- 🥄 Always stick to the proper dose — The dosage of benzos can vary substantially. Some drugs require 20 or 30 mg; others can be fatal in doses as low as 3 mg.
- 💊 Be aware of contraindications — Benzodiazepines are significantly more dangerous in older people or those with certain medical conditions.
- 🧪 Test your drugs — If ordering benzos from unregistered vendors (online or street vendors), order a benzo test kit to ensure your pills contain what you think they do.
- 💉 Never snort or inject benzos — Not only does this provide no advantage, but it’s also extremely dangerous. Benzos should be taken orally.
- 🌧 Recognize the signs of addiction — Early warning signs are feeling like you’re not “yourself” without the drug or hiding your habits from loved ones.
- ⚖️ Understand the laws where you live — In most parts of the world, benzodiazepines are only considered legal if given a prescription by a medical doctor.
- 📞 Know where to go if you need help — Help is available for benzodiazepine addiction; you just have to ask for it. Look up “addiction hotline” for more information where you live. (USA: 1-800-662-4357; Canada: 1-866-585-0445; UK: 0300-999-1212).
3-hydroxyphenazepam Drug Interactions
When it comes to benzodiazepines, users should always avoid certain drug combinations. Any potent pharmacological compound should be avoided unless with the approval of a doctor, but special care should be taken to avoid other central nervous system-depressant compounds like opioids, barbiturates, or other benzodiazepines.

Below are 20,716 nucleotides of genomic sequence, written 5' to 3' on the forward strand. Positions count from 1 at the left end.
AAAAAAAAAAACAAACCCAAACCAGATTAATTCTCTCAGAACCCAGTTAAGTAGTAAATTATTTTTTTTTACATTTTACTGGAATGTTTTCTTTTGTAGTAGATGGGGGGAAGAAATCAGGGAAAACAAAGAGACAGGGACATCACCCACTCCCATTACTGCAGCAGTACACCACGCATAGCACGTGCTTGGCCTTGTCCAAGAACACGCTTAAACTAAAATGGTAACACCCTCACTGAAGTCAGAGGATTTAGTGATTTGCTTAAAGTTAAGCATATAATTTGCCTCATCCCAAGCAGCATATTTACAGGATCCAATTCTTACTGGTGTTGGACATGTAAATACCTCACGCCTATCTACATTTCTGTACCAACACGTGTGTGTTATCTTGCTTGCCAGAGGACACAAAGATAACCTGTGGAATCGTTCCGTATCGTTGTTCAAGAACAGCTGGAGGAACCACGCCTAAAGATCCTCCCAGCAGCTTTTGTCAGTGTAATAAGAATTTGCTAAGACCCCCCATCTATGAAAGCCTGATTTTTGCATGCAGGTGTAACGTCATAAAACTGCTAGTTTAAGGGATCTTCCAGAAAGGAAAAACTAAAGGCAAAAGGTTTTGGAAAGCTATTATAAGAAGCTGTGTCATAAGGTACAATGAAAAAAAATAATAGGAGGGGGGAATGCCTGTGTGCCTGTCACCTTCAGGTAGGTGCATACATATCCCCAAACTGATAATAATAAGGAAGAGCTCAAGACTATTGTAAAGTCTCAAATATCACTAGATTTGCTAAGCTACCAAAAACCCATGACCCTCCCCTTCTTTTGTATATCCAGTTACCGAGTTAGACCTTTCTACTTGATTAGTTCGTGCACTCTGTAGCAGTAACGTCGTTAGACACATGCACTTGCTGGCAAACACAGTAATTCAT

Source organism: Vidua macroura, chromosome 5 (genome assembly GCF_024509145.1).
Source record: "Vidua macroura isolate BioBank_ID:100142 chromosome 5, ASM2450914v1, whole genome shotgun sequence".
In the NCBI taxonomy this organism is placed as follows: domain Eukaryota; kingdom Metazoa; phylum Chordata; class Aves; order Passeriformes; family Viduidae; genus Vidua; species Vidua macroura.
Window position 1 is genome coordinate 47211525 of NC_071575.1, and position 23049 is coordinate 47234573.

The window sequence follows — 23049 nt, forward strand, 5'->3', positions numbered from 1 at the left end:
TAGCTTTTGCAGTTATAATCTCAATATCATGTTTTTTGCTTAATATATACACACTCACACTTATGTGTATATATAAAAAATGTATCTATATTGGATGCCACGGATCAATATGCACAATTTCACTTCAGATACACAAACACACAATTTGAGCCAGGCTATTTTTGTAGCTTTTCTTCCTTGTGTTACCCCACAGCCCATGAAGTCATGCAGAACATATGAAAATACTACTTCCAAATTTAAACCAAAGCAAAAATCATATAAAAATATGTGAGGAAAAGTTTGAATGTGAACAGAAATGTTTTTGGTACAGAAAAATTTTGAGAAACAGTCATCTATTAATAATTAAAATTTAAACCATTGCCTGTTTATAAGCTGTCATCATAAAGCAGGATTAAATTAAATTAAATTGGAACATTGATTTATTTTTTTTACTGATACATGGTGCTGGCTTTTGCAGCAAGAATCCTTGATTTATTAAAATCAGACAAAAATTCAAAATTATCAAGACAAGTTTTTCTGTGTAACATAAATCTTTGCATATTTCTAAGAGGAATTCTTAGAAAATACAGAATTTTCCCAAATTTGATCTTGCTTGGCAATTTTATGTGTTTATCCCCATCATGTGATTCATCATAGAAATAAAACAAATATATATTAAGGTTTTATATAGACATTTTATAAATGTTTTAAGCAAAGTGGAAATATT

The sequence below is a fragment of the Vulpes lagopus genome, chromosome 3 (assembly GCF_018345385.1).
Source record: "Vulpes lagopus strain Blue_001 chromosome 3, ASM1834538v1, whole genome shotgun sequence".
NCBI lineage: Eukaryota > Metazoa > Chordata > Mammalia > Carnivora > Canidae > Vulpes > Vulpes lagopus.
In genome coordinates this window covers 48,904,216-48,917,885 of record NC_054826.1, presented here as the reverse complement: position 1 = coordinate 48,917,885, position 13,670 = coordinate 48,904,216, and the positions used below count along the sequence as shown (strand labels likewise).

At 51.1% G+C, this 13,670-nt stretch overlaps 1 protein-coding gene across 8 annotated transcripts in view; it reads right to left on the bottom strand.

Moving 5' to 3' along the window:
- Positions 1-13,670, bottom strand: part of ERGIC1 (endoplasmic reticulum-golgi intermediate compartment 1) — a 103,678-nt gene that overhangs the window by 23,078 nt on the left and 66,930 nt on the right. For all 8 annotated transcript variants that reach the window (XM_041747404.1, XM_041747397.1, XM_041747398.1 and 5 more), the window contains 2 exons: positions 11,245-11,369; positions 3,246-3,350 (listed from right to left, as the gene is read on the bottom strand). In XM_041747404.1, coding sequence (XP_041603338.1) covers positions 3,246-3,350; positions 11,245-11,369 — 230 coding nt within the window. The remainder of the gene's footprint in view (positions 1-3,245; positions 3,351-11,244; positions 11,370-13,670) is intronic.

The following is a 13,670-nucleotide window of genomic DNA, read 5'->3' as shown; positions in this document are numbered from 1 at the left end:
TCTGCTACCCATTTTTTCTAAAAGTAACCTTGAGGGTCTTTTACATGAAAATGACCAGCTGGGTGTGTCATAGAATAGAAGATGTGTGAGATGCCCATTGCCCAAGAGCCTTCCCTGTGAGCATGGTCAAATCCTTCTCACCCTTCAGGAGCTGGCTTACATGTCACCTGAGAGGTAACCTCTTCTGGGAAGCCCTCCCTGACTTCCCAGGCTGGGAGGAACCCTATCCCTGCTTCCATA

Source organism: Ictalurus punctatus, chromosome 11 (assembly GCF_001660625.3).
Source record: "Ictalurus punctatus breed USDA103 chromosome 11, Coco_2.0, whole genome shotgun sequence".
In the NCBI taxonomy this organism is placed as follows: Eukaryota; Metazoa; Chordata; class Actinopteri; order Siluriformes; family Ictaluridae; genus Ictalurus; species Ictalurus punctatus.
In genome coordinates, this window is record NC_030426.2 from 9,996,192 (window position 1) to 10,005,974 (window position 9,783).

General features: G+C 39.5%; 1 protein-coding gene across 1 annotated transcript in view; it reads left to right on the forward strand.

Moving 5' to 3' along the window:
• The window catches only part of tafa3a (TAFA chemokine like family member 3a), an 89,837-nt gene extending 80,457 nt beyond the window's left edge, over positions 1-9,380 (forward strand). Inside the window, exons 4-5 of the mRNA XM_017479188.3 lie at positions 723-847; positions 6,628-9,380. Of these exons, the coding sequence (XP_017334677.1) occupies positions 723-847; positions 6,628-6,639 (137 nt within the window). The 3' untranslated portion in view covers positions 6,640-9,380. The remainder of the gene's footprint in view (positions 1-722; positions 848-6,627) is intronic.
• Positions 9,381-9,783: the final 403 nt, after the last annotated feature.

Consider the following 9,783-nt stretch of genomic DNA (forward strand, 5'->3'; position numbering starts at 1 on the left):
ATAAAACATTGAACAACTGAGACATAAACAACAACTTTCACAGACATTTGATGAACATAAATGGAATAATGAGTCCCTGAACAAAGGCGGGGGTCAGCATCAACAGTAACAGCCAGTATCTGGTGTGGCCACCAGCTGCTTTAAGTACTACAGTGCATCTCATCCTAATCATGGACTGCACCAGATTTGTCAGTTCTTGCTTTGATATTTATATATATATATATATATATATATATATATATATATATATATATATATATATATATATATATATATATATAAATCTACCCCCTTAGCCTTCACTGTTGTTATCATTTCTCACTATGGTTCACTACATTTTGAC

This combination can often result in respiratory depression: the leading cause of death among drug overdoses.
Most benzodiazepines share a common set of contraindications that users should be aware of so they don’t unknowingly expose themselves to risk.
- Chronic obstructive pulmonary disease (COPD)
- Common contraindications for benzodiazepines are:
- Conjunctive use of barbiturates, opiates, or those suffering from alcoholism
- Intellectual disabilities due to frequent paradoxical reactions
- Major depression
- Myasthenia gravis
- Over the age of 65 (high risk)
- Personality disorders
- Sleep apnea
Since the pharmacokinetics of 3-hydroxyphenazepam are not well understood, it is hard to determine which benzodiazepine compounds are comparable. However, 3-hydroxyphenazepam is related to other benzodiazepines in metabolic terms.
3-hydroxyphenazepam is an active metabolite of the benzodiazepine phenazepam. User reports suggest that both compounds have roughly comparable effect profiles, but there hasn’t been any research to confirm.
Cinazepam is a prodrug for 3-hydroxyphenazepam. This means that cinazepam is metabolized by the body into 3-hydroxyphenazepam. So the effects of these compounds are closely related. However, cinazepam is also considered an atypical benzodiazepine which means it doesn’t target the GABA receptors the same way other classical benzodiazepines do. This gives cinazepam unique differences for the first 1–3 hours after taking this drug. The conversion to 3-hydroxyphenazepam suggests both drugs have a similar effect profile as cinazepam is metabolized.